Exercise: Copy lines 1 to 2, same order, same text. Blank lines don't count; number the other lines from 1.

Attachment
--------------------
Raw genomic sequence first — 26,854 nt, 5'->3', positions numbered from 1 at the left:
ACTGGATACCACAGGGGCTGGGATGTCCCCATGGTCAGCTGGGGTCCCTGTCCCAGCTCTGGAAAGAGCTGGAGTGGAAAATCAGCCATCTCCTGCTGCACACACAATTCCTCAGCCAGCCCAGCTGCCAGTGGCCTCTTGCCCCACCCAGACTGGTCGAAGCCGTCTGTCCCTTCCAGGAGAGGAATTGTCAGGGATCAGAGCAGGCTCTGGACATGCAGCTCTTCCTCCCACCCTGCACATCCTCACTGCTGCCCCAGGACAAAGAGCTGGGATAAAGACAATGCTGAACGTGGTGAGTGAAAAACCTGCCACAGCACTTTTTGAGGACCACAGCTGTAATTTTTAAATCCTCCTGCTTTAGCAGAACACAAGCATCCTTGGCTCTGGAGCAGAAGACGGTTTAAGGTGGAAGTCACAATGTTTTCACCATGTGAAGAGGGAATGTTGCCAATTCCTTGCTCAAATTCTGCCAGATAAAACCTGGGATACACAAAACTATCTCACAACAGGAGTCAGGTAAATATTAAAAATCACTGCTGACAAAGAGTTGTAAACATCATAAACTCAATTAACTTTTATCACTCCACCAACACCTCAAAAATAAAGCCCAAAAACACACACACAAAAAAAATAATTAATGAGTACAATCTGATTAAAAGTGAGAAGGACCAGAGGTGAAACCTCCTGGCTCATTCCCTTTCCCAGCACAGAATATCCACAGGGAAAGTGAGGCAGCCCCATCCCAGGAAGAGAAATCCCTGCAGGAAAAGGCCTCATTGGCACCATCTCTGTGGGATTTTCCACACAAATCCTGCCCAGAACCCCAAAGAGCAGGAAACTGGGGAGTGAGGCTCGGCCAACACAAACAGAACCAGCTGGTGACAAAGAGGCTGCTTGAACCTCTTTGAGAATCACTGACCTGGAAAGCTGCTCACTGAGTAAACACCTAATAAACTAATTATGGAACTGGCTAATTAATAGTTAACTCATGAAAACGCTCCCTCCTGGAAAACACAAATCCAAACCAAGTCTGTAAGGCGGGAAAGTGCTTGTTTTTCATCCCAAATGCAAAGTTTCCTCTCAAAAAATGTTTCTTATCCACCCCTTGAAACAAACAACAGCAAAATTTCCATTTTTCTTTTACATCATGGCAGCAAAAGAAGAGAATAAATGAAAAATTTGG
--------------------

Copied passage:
Raw genomic sequence first — 26,854 nt, 5'->3', positions numbered from 1 at the left:
ACTGGATACCACAGGGGCTGGGATGTCCCCATGGTCAGCTGGGGTCCCTGTCCCAGCTCTGGAAAGAGCTGGAGTGGAAAATCAGCCATCTCCTGCTGCACACACAATTCCTCAGCCAGCCCAGCTGCCAGTGGCCTCTTGCCCCACCCAGACTGGTCGAAGCCGTCTGTCCCTTCCAGGAGAGGAATTGTCAGGGATCAGAGCAGGCTCTGGACATGCAGCTCTTCCTCCCACCCTGCACATCCTCACTGCTGCCCCAGGACAAAGAGCTGGGATAAAGACAATGCTGAACGTGGTGAGTGAAAAACCTGCCACAGCACTTTTTGAGGACCACAGCTGTAATTTTTAAATCCTCCTGCTTTAGCAGAACACAAGCATCCTTGGCTCTGGAGCAGAAGACGGTTTAAGGTGGAAGTCACAATGTTTTCACCATGTGAAGAGGGAATGTTGCCAATTCCTTGCTCAAATTCTGCCAGATAAAACCTGGGATACACAAAACTATCTCACAACAGGAGTCAGGTAAATATTAAAAATCACTGCTGACAAAGAGTTGTAAACATCATAAACTCAATTAACTTTTATCACTCCACCAACACCTCAAAAATAAAGCCCAAAAACACACACACAAAAAAAATAATTAATGAGTACAATCTGATTAAAAGTGAGAAGGACCAGAGGTGAAACCTCCTGGCTCATTCCCTTTCCCAGCACAGAATATCCACAGGGAAAGTGAGGCAGCCCCATCCCAGGAAGAGAAATCCCTGCAGGAAAAGGCCTCATTGGCACCATCTCTGTGGGATTTTCCACACAAATCCTGCCCAGAACCCCAAAGAGCAGGAAACTGGGGAGTGAGGCTCGGCCAACACAAACAGAACCAGCTGGTGACAAAGAGGCTGCTTGAACCTCTTTGAGAATCACTGACCTGGAAAGCTGCTCACTGAGTAAACACCTAATAAACTAATTATGGAACTGGCTAATTAATAGTTAACTCATGAAAACGCTCCCTCCTGGAAAACACAAATCCAAACCAAGTCTGTAAGGCGGGAAAGTGCTTGTTTTTCATCCCAAATGCAAAGTTTCCTCTCAAAAAATGTTTCTTATCCACCCCTTGAAACAAACAACAGCAAAATTTCCATTTTTCTTTTACATCATGGCAGCAAAAGAAGAGAATAAATGAAAAATTTGG